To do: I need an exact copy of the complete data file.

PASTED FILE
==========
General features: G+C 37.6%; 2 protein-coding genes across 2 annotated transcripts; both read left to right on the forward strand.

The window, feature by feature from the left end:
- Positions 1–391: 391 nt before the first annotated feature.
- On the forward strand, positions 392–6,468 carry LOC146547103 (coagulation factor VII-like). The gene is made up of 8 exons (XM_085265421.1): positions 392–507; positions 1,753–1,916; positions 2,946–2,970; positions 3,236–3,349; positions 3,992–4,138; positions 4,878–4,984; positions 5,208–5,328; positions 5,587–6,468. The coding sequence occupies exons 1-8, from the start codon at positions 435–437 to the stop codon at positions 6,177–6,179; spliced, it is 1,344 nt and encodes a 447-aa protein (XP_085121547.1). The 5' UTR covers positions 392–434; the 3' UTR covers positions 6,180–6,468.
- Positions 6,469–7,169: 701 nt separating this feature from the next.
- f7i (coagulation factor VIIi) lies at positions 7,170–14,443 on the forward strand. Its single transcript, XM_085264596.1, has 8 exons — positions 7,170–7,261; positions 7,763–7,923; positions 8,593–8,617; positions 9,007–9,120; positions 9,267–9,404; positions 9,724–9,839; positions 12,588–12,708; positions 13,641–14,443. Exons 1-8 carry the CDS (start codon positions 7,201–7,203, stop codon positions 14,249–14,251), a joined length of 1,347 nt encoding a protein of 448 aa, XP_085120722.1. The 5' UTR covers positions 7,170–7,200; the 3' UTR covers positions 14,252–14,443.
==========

General features: G+C 37.6%; 2 protein-coding genes across 2 annotated transcripts; both read left to right on the forward strand.

The window, feature by feature from the left end:
- Positions 1–391: 391 nt before the first annotated feature.
- On the forward strand, positions 392–6,468 carry LOC146547103 (coagulation factor VII-like). The gene is made up of 8 exons (XM_085265421.1): positions 392–507; positions 1,753–1,916; positions 2,946–2,970; positions 3,236–3,349; positions 3,992–4,138; positions 4,878–4,984; positions 5,208–5,328; positions 5,587–6,468. The coding sequence occupies exons 1-8, from the start codon at positions 435–437 to the stop codon at positions 6,177–6,179; spliced, it is 1,344 nt and encodes a 447-aa protein (XP_085121547.1). The 5' UTR covers positions 392–434; the 3' UTR covers positions 6,180–6,468.
- Positions 6,469–7,169: 701 nt separating this feature from the next.
- f7i (coagulation factor VIIi) lies at positions 7,170–14,443 on the forward strand. Its single transcript, XM_085264596.1, has 8 exons — positions 7,170–7,261; positions 7,763–7,923; positions 8,593–8,617; positions 9,007–9,120; positions 9,267–9,404; positions 9,724–9,839; positions 12,588–12,708; positions 13,641–14,443. Exons 1-8 carry the CDS (start codon positions 7,201–7,203, stop codon positions 14,249–14,251), a joined length of 1,347 nt encoding a protein of 448 aa, XP_085120722.1. The 5' UTR covers positions 7,170–7,200; the 3' UTR covers positions 14,252–14,443.